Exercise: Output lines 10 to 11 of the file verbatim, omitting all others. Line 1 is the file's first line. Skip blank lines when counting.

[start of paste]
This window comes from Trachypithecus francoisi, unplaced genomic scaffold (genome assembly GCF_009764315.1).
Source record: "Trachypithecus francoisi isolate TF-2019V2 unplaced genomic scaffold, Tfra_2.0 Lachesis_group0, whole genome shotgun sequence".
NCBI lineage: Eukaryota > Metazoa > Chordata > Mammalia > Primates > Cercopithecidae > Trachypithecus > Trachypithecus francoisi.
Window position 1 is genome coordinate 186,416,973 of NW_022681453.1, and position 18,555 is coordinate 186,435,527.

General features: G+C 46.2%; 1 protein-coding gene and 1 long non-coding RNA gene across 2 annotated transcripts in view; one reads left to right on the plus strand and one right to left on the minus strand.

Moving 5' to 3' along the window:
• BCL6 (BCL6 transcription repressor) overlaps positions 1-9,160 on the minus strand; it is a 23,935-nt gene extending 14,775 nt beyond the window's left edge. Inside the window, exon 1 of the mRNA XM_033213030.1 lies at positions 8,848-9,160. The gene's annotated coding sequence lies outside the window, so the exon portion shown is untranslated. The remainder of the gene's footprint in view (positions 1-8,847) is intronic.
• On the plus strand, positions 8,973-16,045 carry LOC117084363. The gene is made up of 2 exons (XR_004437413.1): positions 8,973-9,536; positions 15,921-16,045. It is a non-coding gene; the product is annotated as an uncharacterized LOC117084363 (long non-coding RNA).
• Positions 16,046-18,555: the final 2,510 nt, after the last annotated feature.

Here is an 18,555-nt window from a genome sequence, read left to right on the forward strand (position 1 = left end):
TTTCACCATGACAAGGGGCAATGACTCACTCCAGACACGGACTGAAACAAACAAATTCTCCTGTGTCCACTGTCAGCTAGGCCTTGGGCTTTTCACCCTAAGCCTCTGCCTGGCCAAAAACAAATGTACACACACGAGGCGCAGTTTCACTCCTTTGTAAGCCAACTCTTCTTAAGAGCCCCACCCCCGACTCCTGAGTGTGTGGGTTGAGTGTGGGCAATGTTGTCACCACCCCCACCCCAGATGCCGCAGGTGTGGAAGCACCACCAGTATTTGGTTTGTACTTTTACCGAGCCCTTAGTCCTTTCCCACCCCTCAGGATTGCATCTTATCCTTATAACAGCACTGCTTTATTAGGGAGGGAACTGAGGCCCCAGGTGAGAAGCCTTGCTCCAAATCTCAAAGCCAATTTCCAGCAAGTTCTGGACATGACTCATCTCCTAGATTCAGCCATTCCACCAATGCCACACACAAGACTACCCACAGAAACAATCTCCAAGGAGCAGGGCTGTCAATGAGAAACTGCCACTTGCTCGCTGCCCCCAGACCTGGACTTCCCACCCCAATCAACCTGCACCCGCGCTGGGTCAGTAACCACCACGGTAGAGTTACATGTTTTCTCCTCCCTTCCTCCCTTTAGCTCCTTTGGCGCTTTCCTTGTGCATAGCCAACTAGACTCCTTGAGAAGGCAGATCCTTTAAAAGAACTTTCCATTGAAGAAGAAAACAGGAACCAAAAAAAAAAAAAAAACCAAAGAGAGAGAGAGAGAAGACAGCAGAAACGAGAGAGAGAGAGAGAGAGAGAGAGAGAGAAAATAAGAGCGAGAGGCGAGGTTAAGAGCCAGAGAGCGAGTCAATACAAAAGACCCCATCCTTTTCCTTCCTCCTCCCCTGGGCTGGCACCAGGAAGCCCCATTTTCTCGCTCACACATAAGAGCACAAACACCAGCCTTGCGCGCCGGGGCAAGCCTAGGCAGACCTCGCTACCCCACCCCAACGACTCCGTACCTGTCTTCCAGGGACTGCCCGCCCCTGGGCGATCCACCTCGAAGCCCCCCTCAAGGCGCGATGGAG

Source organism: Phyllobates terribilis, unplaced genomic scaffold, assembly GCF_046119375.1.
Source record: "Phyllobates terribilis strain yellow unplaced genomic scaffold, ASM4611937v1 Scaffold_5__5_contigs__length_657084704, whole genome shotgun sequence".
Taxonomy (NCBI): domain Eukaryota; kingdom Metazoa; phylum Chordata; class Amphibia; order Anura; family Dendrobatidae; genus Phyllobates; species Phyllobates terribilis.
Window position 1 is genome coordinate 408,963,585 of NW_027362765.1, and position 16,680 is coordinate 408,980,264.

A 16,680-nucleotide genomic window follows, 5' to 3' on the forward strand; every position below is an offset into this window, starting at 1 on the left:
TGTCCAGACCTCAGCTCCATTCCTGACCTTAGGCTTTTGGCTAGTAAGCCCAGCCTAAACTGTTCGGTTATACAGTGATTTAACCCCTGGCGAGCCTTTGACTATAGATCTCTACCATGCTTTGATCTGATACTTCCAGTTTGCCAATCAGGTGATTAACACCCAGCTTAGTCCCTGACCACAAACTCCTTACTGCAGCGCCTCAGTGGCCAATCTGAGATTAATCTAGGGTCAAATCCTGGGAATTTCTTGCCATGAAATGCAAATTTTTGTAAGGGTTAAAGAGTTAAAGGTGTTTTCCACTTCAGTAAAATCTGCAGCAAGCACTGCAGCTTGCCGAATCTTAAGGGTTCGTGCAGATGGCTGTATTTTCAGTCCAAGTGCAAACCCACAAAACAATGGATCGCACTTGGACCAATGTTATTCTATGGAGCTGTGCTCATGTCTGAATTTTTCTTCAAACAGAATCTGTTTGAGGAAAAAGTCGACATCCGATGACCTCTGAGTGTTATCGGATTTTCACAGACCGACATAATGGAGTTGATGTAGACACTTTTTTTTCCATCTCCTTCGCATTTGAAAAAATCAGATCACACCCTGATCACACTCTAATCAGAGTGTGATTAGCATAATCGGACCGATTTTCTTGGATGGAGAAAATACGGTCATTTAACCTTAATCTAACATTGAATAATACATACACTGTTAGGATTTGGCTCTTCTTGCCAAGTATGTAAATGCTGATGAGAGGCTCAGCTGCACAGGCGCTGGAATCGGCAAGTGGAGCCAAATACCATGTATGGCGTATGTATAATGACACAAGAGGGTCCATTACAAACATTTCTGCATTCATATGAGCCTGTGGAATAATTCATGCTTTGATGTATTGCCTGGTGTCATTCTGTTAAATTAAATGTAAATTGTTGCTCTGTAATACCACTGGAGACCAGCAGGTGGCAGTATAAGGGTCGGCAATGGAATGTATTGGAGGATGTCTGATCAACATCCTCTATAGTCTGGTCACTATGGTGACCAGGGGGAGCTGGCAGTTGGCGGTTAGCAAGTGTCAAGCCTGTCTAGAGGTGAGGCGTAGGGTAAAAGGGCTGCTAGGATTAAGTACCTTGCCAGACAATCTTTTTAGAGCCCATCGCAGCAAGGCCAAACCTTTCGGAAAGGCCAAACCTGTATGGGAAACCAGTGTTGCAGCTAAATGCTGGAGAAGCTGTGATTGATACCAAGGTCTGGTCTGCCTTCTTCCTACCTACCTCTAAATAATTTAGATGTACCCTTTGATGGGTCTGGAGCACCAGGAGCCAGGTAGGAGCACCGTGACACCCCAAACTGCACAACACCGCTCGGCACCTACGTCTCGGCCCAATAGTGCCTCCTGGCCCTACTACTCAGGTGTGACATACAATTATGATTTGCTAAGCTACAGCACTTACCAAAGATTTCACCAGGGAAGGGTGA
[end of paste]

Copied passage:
Here is an 18,555-nt window from a genome sequence, read left to right on the forward strand (position 1 = left end):
TTTCACCATGACAAGGGGCAATGACTCACTCCAGACACGGACTGAAACAAACAAATTCTCCTGTGTCCACTGTCAGCTAGGCCTTGGGCTTTTCACCCTAAGCCTCTGCCTGGCCAAAAACAAATGTACACACACGAGGCGCAGTTTCACTCCTTTGTAAGCCAACTCTTCTTAAGAGCCCCACCCCCGACTCCTGAGTGTGTGGGTTGAGTGTGGGCAATGTTGTCACCACCCCCACCCCAGATGCCGCAGGTGTGGAAGCACCACCAGTATTTGGTTTGTACTTTTACCGAGCCCTTAGTCCTTTCCCACCCCTCAGGATTGCATCTTATCCTTATAACAGCACTGCTTTATTAGGGAGGGAACTGAGGCCCCAGGTGAGAAGCCTTGCTCCAAATCTCAAAGCCAATTTCCAGCAAGTTCTGGACATGACTCATCTCCTAGATTCAGCCATTCCACCAATGCCACACACAAGACTACCCACAGAAACAATCTCCAAGGAGCAGGGCTGTCAATGAGAAACTGCCACTTGCTCGCTGCCCCCAGACCTGGACTTCCCACCCCAATCAACCTGCACCCGCGCTGGGTCAGTAACCACCACGGTAGAGTTACATGTTTTCTCCTCCCTTCCTCCCTTTAGCTCCTTTGGCGCTTTCCTTGTGCATAGCCAACTAGACTCCTTGAGAAGGCAGATCCTTTAAAAGAACTTTCCATTGAAGAAGAAAACAGGAACCAAAAAAAAAAAAAAAACCAAAGAGAGAGAGAGAGAAGACAGCAGAAACGAGAGAGAGAGAGAGAGAGAGAGAGAGAGAAAATAAGAGCGAGAGGCGAGGTTAAGAGCCAGAGAGCGAGTCAATACAAAAGACCCCATCCTTTTCCTTCCTCCTCCCCTGGGCTGGCACCAGGAAGCCCCATTTTCTCGCTCACACATAAGAGCACAAACACCAGCCTTGCGCGCCGGGGCAAGCCTAGGCAGACCTCGCTACCCCACCCCAACGACTCCGTACCTGTCTTCCAGGGACTGCCCGCCCCTGGGCGATCCACCTCGAAGCCCCCCTCAAGGCGCGATGGAG